Every piece of clothing I own makes me look like a blimp. My mother says I haven't lost my baby-fat yet, which is her way of saying I'm not really overweight at all. Baby-fat? At fifteen?

My green sweater wasn't too horrible, but it was the wrong length for my jeans. I tried on a skirt, then a different sweater, then some tights. Finally I decided on a black shirt, a vest, jeans and my boots. Then I fixed my hair. One of these days I'll do something different with it, like dye it red, or maybe black, or even cut it all off. Right now it's brown, shoulder-length, and boring. I might get rid of the bangs too. I lifted them with my comb and let them fall again.
They just brushed the tops of my eyebrows Unexciting, but what else is new?

I was clumping down the stairs, just coming to Tammi and Ray's landing, when their door jerked open. Tammi poked her head out into the hall, then pulled back quickly when she saw it was me. She looked terrible; half-dead and wearing yesterday's makeup. Not her style at all. “Tammi?” I said. She shut the door slowly, as if she hadn't even seen me. I made a rude comment under my breath, and kept moving. Then I felt bad. She was probably in some kind of trouble again. Not nice, Jess. Not nice at all.

I was late, and cut across the neighbours' yard, passing two tall African women in long dresses and headscarves. Three small blackhaired children, holding hands and chattering in a language I didn't recognize, crossed with me at the corner. A police car, lights flashing, turned down the street and stopped in front of our building. Two cops hurried inside. There weren't that many possibilities about where they were headed: our apartment; Tammi and Ray's; or the Orellanas' on the ground floor. I checked my watch, then turned and headed for school. I had enough on my mind. Other people's problems I couldn't handle.

Parkdale Collegiate is an old, red-brick building with turquoise doors and cement-block designs around the windows. It's set back from the street, surrounded by paved walkways, small grassy knolls, and trees. The picnic tables and park benches are a nice touch too, and so is the play equipment for the day-care kids. Nine hundred students, from all over the world, come here to get educated. Eight hundred and ninety-nine of them lost their baby-fat years ago.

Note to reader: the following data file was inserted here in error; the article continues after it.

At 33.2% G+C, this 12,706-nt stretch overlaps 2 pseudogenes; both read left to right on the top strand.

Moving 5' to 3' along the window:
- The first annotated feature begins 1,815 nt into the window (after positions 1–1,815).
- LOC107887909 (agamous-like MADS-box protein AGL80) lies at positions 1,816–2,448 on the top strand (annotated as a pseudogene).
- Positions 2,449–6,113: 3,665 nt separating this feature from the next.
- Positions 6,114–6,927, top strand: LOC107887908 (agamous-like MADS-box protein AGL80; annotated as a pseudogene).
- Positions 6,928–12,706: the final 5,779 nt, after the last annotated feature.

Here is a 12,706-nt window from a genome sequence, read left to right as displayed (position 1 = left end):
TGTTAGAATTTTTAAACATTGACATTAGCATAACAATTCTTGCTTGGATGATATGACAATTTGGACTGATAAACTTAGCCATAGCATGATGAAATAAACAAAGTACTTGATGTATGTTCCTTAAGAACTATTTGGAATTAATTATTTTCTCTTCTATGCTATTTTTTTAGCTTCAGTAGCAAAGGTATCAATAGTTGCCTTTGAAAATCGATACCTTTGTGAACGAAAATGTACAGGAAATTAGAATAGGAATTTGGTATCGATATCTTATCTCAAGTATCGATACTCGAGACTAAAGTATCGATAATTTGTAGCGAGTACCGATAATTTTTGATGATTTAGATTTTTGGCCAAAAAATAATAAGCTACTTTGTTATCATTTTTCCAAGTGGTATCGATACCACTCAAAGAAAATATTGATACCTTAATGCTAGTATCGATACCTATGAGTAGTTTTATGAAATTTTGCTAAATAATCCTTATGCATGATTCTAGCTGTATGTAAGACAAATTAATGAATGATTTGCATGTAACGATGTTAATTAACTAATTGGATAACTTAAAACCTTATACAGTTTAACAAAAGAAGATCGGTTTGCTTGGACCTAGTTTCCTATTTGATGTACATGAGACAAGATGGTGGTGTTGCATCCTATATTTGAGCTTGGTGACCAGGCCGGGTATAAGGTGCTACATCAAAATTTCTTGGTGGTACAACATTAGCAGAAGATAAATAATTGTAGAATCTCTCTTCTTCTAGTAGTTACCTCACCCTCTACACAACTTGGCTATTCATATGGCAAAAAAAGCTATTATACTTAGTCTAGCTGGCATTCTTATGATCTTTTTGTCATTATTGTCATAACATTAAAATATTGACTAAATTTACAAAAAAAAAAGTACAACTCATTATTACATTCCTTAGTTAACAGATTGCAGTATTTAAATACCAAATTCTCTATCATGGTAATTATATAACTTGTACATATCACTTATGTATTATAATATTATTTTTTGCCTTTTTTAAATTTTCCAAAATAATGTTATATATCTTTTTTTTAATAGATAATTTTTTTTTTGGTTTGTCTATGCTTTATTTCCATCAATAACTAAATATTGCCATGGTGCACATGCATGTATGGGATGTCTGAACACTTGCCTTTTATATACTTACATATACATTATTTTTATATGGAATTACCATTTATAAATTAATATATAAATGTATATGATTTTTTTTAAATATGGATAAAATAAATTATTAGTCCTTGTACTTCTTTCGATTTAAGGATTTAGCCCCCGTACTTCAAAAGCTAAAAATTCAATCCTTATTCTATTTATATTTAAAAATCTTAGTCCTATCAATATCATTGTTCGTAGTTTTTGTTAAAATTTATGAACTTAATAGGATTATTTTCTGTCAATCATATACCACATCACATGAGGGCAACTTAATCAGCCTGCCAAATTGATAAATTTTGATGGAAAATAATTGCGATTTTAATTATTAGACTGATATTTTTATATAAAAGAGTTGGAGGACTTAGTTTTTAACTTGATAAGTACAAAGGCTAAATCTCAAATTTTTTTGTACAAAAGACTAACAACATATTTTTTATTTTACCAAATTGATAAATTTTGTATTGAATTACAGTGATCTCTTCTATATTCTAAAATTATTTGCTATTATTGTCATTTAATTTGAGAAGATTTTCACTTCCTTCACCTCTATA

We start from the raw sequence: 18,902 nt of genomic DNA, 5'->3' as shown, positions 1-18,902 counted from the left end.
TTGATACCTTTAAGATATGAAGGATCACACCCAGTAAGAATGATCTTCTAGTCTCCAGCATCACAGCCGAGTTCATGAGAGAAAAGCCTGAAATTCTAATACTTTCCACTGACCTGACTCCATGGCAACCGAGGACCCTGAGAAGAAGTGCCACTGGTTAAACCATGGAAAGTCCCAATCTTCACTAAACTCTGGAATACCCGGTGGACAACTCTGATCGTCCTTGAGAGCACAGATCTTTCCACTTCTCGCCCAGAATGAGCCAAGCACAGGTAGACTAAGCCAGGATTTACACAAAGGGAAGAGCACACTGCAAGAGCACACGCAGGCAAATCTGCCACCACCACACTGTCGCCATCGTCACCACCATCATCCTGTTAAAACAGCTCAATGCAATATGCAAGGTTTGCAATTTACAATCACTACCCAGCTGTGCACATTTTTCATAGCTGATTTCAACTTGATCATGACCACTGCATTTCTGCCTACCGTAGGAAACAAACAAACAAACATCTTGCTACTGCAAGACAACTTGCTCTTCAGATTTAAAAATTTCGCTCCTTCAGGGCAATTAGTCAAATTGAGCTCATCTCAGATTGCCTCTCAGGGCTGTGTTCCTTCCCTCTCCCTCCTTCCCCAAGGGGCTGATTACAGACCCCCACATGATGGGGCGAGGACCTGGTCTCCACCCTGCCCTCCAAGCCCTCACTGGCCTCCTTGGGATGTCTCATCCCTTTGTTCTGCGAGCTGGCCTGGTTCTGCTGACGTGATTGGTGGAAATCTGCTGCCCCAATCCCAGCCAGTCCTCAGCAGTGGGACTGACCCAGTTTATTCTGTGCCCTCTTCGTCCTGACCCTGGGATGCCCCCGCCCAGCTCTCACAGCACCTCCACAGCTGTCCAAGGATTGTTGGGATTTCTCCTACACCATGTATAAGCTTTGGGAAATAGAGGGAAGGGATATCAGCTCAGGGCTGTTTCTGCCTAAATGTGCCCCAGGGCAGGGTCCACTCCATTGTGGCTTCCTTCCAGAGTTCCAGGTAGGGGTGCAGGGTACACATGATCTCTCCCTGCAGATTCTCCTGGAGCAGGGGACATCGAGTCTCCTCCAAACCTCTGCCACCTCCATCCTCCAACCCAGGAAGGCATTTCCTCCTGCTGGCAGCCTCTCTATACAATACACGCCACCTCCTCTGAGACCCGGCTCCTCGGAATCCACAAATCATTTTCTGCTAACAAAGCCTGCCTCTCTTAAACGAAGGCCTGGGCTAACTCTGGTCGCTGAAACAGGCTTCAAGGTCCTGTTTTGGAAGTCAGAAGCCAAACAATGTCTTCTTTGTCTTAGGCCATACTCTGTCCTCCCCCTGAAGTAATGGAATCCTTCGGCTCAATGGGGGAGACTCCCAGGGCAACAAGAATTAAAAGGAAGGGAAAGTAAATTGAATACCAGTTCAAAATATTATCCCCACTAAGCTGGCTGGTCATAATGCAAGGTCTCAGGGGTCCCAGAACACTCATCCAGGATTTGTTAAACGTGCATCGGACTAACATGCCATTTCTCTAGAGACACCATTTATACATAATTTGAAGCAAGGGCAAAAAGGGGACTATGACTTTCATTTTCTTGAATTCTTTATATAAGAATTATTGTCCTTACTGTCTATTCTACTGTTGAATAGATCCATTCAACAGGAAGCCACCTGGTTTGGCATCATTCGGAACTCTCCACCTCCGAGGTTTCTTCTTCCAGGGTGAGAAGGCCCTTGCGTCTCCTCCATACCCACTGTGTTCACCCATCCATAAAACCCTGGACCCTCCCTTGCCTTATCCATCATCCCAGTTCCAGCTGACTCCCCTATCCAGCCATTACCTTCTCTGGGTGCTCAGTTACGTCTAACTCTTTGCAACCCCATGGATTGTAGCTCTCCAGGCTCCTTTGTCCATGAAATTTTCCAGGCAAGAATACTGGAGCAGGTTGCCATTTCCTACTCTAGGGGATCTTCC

English was the last period before lunch. Six of us were giving reports, and the fifth had just finished. I sat on the edge of my seat, waiting for the world to end. When Mr. Bronski called my name, I cracked my knee so hard on my desk that the red plastic Duo-Tang with my book report inside it fell to the floor and slid under the chair beside me. Evalita, my neighbour, retrieved it with long crimson fingernails and waved it in the air like she just won a prize. The class applauded.

I limped to the front of the room. My hands shook and my voice, when I got it working, sounded like a crow with strep throat. Thirty-eight faces stared. Thirty-five were glazed over with boredom, two were friendly, and one burned with hate. I blocked out everybody except Mr. Bronski
and Jon Bell, my fans. Jon is the smartest kid I know. He's probably even smarter than me. Tall and skinny, with a crest of white-blond hair, he looks like some rare, long-legged bird. When his nearly invisible eyebrows waved at me, I remembered to smile.

My book report was on a whodunit. I started out by talking about the main character, a woman detective who used her brains instead of her muscles to solve a crime. What I particularly liked, I said, was how she was smarter and more determined than the bad guys, smarter even than the police.

As part of my report I was supposed to talk about the type of book I was reviewing. So after I told them about the story, I went into this spiel about mysteries. I told them how the clues build up slowly, and how you have to read really carefully so you don't miss any of them. I even explained false clues, how mystery writers trick you into wondering if good people are bad, and bad people are good. I talked about endings, how they are both a surprise and not a surprise at all, because everything comes together and makes sense. I finished up by saying that if I had a choice between reading a scary book and seeing the same story made into a movie, I'd choose the book every time. (I'd actually see the movie too, but Mr. Bronski thinks we're all becoming illiterate TV and movie goons, so I left that part out.) The reason I enjoy reading best, I said, is because I like time to think about a story, to figure out the plot. On the screen, everything happens too quickly for that.

BOOK: Ear-Witness
4.37Mb size Format: txt, pdf, ePub